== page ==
Some great San Francisco locations as well.
There are reasons for healthy fear of Capp, but there is also beauty if you bother to look. So come on, have a look. And post pics. I'll repost nice ones @SpotsUnknown.
Bill Holloway and Mauro Hernandez, of Masterworks Woodworking, salvage condemned city trees, then build beautiful bicycles out of them. The story of these bikes goes from the felling of a family's guardian tree, through the woodworking process, and finally, the completion of art you can ride.
They're self-taught, and the custom bikes are an offshoot of their larger woodworking and detailing business. Bill is a native San Franciscan, and his family has deep roots here. The dynamic between him and Mauro is a compelling, friendly rivalry.
I fist encountered Bill while shooting him at Bay Area Maker Faire. This time around, it was great getting to know him and his work better, and setting him and Mauro loose to ride their creations in some stunning San Francisco locations. (Watch for the daredevil downhill stuff - these bikes are decidedly NOT made for that kind of terrain!)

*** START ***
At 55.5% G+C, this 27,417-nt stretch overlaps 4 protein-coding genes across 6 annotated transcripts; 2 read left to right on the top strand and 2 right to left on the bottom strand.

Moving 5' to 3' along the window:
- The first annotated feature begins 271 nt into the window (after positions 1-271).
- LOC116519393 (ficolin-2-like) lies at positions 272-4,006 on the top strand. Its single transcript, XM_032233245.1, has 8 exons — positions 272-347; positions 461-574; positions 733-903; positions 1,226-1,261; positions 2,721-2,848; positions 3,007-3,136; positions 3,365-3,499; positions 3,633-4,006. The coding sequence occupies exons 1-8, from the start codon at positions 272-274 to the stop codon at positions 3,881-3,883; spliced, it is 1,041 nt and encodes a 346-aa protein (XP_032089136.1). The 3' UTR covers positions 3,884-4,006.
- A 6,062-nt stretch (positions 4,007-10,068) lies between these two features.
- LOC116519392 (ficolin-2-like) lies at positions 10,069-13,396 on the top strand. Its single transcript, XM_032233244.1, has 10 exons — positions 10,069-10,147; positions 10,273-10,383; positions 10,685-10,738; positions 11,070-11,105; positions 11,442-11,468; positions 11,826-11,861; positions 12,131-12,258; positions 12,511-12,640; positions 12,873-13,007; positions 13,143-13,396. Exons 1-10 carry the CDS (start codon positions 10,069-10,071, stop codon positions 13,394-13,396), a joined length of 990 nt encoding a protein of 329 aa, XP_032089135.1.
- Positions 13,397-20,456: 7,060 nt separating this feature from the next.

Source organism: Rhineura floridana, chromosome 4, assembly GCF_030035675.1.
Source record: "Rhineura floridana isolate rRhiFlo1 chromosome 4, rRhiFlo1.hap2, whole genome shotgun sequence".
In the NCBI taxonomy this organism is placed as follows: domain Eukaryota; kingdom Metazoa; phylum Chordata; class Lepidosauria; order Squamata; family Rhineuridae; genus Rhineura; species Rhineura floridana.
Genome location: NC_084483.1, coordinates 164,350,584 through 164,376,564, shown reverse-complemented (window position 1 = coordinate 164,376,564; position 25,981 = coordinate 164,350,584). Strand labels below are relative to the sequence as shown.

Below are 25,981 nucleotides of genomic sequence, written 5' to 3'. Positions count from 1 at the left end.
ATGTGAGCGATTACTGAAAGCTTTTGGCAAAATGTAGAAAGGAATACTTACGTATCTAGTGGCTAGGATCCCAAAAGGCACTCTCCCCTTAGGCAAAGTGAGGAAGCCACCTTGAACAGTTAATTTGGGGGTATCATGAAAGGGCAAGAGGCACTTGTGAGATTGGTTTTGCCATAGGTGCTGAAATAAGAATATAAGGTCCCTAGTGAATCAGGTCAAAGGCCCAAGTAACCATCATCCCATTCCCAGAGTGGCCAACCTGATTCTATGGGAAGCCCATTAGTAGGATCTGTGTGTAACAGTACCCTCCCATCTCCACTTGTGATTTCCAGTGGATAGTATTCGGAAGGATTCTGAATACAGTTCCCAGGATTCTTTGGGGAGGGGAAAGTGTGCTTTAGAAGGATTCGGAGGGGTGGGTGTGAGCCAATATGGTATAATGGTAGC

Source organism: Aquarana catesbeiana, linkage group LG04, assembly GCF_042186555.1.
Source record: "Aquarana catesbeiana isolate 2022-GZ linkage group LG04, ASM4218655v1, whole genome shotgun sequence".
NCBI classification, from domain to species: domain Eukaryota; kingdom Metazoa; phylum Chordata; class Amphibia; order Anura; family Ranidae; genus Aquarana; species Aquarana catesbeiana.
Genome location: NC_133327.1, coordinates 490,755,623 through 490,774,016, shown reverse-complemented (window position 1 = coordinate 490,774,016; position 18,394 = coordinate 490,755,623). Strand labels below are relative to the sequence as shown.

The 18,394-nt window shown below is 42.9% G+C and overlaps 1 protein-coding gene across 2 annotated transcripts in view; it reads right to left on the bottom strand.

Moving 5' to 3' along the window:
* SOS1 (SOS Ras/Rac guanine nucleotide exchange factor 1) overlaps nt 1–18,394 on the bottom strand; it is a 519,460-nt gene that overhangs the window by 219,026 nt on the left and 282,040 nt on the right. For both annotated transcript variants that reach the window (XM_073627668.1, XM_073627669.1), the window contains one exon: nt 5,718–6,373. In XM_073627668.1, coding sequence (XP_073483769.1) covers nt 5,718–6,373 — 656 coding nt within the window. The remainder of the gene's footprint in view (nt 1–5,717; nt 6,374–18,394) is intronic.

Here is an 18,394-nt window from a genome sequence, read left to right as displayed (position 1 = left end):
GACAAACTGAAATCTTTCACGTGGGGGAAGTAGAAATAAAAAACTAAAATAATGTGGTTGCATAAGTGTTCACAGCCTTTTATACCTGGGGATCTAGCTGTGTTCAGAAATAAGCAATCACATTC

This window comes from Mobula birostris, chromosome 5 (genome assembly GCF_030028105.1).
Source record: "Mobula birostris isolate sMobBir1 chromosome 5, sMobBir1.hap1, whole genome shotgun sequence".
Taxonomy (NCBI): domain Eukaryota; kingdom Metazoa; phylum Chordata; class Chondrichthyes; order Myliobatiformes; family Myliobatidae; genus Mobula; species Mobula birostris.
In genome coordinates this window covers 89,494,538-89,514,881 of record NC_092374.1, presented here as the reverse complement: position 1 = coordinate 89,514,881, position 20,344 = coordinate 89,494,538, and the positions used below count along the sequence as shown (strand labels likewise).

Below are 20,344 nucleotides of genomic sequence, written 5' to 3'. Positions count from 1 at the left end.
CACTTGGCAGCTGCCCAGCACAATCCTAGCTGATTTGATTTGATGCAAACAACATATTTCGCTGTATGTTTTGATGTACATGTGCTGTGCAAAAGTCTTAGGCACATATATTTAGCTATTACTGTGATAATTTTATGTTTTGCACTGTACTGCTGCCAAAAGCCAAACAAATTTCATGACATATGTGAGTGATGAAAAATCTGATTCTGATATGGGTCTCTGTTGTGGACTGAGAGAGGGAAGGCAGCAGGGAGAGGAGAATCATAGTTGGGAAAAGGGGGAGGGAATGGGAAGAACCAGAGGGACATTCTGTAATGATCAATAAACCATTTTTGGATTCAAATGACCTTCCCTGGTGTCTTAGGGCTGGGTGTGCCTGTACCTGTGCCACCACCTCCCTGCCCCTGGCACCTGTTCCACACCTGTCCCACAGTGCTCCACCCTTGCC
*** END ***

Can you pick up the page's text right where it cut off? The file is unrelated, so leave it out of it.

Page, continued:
The recent TEDx event at the Palace of Fine Arts featured Louie Schwartzberg, who claims he's "the only cinematographer in the world who has literally been shooting 24 hours a day, 7 days a week continuously for more than 30 years."
Whether that's true or not, there is some amazing footage sprinkled throughout this video. I especially like the flowers at the beginning.
Photo by Matt Richardson
I'm proud to have been on one of three teams shooting over 100 of the best projects at this year's Maker Faire. The centerpiece was Colossus. This assembly time lapse gives a good feel for its size and presence, but it's not the same as seeing it on-site. Although, standing next to it means you don't get time lapse!
Shot by Nat Wilson-Heckathorn
Is that guy in the bowler hat checking his iPhone?
Image courtesy US Library of Congress.
This statue on the Stanford University campus just couldn't take it any more.
Image courtesy of U.S. Geological Survey Photographic Library.